Rated 1 star * 2015. Baltzer + Bray (HarperCollins). 345 p.
Their mother abandoned Finn and his big brother Sean when she fell in love and moved out of state after their father’s death. In the two years since she left, Sean gave up his dream of becoming a doctor so he could take care of Finn. Everyone in the town of Bone Gap loves Sean and his quiet ways of doctoring as an EMT, while Finn suffers name-calling and abuse because of being unable to look anyone in the eye. He’s different, and the town doesn’t like someone to be different.
Beautiful Roza left Poland to study in America, never expecting to find herself kidnapped by an insane stranger on her final day of classes. She managed to escape and find a good home with Sean and Finn, but it didn’t take long for the stranger to find her. The only witness to her abduction was Finn but, because he didn’t get a clear view of her abductor, no one believes him. Finn and Sean feel abandoned once again.
Through alternating chapters from Roza, Finn, Sean and others in the small town of Bone Gap, Ruby weaves a tale of love, intrigue, fantasy and magic. Her meandering tale reveals that sometimes what we see with our eyes isn’t really there, while what we don’t see with our eyes is really there – or something like that.
Though this book won the 2016 YALSA Printz Award, I couldn’t get into it. I was confused half the time, as I prefer books to be more realistic than magical. I will leave it up to you to decide if you want to read it or not.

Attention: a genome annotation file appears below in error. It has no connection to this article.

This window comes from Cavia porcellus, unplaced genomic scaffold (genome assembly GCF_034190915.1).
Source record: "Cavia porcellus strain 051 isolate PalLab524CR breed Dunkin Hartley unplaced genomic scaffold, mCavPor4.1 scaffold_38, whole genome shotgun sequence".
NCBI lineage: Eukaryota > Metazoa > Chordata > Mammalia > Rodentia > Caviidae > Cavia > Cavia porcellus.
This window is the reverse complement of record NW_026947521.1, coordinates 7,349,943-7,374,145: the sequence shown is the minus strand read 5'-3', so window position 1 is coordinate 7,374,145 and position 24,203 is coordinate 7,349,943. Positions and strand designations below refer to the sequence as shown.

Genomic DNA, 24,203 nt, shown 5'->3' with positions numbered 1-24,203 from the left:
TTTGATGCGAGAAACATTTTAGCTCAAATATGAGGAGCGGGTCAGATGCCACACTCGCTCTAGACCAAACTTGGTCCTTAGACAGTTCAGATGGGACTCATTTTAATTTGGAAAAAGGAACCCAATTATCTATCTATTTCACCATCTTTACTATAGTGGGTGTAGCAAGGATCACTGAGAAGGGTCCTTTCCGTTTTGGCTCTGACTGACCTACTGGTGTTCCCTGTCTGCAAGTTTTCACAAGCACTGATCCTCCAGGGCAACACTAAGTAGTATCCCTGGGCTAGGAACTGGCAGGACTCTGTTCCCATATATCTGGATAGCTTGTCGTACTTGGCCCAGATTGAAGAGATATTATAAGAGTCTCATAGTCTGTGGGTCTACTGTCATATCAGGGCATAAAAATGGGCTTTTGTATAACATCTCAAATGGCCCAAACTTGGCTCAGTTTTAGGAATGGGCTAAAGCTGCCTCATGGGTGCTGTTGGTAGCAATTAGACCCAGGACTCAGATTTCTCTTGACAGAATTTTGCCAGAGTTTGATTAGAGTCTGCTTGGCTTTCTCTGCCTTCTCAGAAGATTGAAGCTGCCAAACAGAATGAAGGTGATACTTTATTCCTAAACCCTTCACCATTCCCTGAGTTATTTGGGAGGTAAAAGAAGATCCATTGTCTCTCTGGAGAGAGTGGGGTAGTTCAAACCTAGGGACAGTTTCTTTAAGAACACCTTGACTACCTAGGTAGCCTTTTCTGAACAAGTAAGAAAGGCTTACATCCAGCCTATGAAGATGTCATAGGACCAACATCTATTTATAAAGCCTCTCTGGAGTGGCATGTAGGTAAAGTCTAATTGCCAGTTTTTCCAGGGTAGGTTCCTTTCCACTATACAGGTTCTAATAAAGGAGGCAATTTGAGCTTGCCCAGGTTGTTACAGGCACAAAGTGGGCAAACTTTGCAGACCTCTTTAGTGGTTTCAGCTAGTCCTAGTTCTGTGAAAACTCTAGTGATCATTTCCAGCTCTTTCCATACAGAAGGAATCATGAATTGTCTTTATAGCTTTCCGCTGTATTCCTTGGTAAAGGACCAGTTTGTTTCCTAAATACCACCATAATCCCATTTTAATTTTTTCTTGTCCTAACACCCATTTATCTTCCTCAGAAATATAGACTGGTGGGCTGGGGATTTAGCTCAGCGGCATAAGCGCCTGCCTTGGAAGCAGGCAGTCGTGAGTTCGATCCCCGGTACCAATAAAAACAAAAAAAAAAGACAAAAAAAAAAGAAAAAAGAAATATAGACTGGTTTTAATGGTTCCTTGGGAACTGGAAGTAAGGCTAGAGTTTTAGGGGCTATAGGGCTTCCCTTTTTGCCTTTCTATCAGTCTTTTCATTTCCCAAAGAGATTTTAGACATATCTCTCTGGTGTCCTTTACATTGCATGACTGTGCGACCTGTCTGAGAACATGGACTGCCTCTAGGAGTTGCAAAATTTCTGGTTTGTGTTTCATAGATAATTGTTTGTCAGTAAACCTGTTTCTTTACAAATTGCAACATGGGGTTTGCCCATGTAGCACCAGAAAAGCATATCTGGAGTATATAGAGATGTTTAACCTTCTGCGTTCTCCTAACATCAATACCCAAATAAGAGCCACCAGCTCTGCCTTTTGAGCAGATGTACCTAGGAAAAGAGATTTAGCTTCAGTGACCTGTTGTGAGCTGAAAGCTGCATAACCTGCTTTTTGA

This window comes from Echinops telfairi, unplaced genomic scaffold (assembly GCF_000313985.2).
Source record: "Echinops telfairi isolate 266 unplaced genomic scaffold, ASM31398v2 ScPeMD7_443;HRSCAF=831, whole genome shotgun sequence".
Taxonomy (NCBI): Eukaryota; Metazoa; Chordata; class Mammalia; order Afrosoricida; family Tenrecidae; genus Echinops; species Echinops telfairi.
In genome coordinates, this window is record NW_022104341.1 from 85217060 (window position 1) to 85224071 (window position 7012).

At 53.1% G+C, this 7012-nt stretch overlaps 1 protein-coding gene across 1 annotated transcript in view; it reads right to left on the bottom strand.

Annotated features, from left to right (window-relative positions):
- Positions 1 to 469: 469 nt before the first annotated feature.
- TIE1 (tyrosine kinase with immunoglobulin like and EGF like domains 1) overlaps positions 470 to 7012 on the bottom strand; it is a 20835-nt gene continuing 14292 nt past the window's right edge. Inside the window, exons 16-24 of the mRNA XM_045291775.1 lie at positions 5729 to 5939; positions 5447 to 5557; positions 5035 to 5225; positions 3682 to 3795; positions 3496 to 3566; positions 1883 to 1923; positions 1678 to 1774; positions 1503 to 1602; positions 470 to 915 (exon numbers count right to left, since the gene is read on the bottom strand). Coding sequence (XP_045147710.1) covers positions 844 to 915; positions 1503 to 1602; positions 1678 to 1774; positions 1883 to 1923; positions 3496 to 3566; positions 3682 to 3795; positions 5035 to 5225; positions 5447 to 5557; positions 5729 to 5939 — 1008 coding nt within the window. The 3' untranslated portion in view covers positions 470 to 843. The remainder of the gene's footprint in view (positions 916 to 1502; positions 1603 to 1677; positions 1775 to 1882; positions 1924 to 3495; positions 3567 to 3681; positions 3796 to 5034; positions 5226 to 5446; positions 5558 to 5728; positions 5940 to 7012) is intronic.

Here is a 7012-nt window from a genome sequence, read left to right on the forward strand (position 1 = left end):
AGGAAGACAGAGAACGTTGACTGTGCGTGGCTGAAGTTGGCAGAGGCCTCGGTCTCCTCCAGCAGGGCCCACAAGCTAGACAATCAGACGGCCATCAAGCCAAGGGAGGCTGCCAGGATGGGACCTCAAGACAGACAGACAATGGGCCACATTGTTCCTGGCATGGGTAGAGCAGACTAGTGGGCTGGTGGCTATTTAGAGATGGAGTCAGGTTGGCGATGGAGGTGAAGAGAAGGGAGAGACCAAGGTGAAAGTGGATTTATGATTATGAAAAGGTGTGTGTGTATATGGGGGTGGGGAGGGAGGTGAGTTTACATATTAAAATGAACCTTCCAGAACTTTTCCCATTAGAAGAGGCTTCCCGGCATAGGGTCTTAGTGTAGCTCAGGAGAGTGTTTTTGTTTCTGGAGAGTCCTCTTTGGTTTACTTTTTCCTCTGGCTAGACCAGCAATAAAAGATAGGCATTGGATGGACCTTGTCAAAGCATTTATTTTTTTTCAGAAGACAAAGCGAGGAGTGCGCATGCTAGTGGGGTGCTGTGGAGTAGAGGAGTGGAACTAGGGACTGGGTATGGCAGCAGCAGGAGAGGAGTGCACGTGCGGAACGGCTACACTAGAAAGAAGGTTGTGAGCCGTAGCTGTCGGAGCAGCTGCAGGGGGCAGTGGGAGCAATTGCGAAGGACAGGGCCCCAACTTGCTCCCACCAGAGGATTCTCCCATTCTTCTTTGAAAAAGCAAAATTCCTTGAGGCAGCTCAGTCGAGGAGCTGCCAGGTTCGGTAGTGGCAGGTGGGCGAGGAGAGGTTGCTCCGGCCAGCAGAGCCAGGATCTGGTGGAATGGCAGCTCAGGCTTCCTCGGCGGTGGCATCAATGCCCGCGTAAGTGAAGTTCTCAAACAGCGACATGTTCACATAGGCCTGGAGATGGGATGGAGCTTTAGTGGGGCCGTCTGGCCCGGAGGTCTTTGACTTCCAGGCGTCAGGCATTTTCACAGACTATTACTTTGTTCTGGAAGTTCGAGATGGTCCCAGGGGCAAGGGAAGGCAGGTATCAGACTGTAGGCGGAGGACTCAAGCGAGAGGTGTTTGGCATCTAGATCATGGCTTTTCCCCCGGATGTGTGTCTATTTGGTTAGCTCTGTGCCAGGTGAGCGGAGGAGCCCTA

Starcrossed, book #3. HarperTeen. 2013. 423 pp.
Tricked by Ares into becoming blood brothers Helen, Lucas and Orion unwittingly joined the Four Houses, thus releasing Zeus and the other gods from his promise to remain imprisoned on Olympus. Now that they have been freed, the gods are roaming throughout the Earth wrecking havoc and chaos on mortals.
Helen has confusion of her own because she has started developing strange new powers. She finds herself growing distant from Claire and the rest of the Delos family as she ponders these new differences and wonders what they mean. Since Orion can see her feelings, she feels as if only he can understand her secrets. Unfortunately their closeness drives Lucas crazy as he believes Claire loves Orion, and the darkness within him deepens daily.
Meanwhile Zeus and the other gods are determined to win their final battle over the Scions, and have amassed an army that threatens to wipe out all the Houses. With war looming, and divisions amongst themselves, the Scions desperately try to think of a plan that will save them and their way of life.
Greed, revenge, murder, hate and love are all bound up in the lives of the characters readers aged 14 and older have grown to love in the series. Angelini pulls out all the stops in this long awaited conclusion but leaves a few ends untied, perhaps hinting at a future novella to solve them.
Starcrossed, book #2. HarperTeen. 2012. 489 pp.